Editor's note: In this essay, Carl W. Kenney II writes about his experience in the black church, and the issues of tradition and denial which often pervade religious practices, particularly in African-American communities. Kenney is a columnist for the Herald-Sun and the author of the soon-to-be-released novel, Preacha' Man. He is the founder and pastor of Compassion Ministries in Durham, N.C.
It was the hardest thing I've ever had to do. After abiding by all the rules, going to all the right schools, and fitting into the neat box for those who wear holy garments, I was taken in a new direction. It was the road less traveled. I soon discovered many are on the same journey. We needed a place to breathe.
The itch began on the inside. Before long the infection had spread all over me. My mind, body and inner being were altered to a point of no return. I could no longer function within the context of a traditional church setting. People noticed a change in the way I looked. What they failed to realize was the transformation started long before my low cut fade became an Afro, and the Afro became twists, and the twists grew into locks.
The way I dressed changed to reflect the mood of a man set free from the limits of the traditional church. I wanted to stop it. I knew the consequences of change. For years I had functioned within an institution that clearly defined the dos and the don'ts of the trade. The people expected me to think, act and look a certain way. I tried. I couldn't take it any more.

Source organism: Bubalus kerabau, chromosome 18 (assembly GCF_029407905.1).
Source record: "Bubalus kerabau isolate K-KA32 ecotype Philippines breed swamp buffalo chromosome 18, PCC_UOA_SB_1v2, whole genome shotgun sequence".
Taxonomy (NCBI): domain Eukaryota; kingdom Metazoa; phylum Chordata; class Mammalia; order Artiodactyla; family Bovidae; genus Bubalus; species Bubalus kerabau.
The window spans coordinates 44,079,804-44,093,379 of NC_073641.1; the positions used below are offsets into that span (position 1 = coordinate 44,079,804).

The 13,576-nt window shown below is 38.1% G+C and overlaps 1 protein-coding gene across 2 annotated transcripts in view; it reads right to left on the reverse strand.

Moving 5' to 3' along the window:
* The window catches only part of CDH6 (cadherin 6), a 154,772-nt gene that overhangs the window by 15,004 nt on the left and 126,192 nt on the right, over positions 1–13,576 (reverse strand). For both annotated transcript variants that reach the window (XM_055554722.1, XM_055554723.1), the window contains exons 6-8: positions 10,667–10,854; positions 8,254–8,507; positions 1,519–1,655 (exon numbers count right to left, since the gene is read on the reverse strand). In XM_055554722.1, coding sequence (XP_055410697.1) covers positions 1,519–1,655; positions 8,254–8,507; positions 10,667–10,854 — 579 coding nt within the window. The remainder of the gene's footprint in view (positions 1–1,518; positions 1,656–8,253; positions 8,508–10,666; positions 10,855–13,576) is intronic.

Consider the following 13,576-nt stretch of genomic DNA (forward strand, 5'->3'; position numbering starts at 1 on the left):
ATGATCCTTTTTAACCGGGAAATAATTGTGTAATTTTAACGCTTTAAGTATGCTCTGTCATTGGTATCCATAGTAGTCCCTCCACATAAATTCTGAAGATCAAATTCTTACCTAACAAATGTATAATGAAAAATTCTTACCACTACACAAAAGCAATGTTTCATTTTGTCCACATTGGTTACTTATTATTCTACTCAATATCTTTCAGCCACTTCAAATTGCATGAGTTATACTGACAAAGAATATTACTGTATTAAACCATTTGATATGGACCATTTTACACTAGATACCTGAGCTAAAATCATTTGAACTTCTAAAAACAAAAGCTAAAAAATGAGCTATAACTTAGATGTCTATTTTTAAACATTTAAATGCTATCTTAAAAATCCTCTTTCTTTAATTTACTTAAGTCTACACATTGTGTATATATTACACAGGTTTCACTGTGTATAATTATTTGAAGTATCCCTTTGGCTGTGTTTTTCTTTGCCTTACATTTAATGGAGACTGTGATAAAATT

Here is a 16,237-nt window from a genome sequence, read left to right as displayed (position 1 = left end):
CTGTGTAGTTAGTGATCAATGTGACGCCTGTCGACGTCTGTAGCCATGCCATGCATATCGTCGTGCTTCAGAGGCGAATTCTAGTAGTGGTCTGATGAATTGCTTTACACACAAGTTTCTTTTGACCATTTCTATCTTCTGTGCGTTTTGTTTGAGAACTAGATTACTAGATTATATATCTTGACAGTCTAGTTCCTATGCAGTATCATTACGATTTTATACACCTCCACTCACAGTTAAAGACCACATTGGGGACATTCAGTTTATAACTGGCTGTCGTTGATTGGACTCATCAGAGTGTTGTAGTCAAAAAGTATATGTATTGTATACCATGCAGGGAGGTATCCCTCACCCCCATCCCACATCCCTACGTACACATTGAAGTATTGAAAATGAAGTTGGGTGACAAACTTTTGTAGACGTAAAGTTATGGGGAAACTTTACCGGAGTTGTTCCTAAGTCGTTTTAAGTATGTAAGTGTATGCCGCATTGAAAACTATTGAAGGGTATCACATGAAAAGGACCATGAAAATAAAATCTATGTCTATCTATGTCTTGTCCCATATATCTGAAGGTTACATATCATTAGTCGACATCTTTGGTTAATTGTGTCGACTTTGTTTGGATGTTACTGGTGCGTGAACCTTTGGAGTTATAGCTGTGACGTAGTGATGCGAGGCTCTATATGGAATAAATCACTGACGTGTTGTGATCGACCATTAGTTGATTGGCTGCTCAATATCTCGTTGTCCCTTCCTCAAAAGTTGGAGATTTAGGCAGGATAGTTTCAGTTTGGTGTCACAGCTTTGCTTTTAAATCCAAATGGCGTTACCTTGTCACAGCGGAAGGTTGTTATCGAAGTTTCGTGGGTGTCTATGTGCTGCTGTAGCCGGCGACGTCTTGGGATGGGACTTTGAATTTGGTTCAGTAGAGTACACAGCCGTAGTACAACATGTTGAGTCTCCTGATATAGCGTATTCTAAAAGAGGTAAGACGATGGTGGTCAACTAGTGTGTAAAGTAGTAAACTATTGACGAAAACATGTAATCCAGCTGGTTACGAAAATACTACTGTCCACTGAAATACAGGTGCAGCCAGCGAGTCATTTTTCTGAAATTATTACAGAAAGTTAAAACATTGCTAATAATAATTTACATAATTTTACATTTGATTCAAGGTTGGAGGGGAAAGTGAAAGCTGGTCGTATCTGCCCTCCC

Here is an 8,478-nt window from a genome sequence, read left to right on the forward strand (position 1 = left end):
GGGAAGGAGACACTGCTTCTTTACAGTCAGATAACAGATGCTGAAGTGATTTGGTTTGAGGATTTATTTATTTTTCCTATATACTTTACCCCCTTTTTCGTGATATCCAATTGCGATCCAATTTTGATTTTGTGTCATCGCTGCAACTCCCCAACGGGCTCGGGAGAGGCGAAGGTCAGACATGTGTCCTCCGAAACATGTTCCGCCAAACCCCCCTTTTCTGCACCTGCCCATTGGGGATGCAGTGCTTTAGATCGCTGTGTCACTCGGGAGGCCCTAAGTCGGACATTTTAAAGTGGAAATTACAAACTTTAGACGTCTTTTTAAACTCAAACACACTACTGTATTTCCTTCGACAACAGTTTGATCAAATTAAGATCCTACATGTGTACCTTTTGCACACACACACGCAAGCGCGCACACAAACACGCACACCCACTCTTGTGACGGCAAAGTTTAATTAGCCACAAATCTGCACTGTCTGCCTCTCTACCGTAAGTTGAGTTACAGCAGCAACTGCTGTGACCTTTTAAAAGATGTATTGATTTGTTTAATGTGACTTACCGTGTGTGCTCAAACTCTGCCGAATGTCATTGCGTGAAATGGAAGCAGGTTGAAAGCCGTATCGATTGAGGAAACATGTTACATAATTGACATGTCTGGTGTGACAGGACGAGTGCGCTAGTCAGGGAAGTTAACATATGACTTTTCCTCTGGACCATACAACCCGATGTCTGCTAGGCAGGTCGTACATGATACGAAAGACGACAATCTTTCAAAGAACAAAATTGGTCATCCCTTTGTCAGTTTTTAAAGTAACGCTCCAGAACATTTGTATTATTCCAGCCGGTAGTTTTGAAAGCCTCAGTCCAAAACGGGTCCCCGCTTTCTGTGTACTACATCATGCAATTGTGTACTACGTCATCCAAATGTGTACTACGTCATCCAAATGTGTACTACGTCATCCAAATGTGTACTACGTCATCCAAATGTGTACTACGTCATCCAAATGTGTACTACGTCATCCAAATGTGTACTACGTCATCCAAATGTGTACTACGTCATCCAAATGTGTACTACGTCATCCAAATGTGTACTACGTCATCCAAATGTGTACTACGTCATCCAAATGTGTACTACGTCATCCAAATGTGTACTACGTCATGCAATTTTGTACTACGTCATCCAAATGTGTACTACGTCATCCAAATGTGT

The African-American church has stood as the heart and soul of the African-American community since slaves struggled to find meaning and hope in a land where they were forced to reside. It was this church, this heart, that stirred the souls of black folks to rise above the tyranny of oppression. This heart is now facing cardiac arrest. As the culture of dark-hued peoples changes, the African-American church has been slow to change--so slow that it has lost its connection to a large segment of the people who need what only the church can provide. They need to be touched where they are, not from where their mothers and fathers once stood.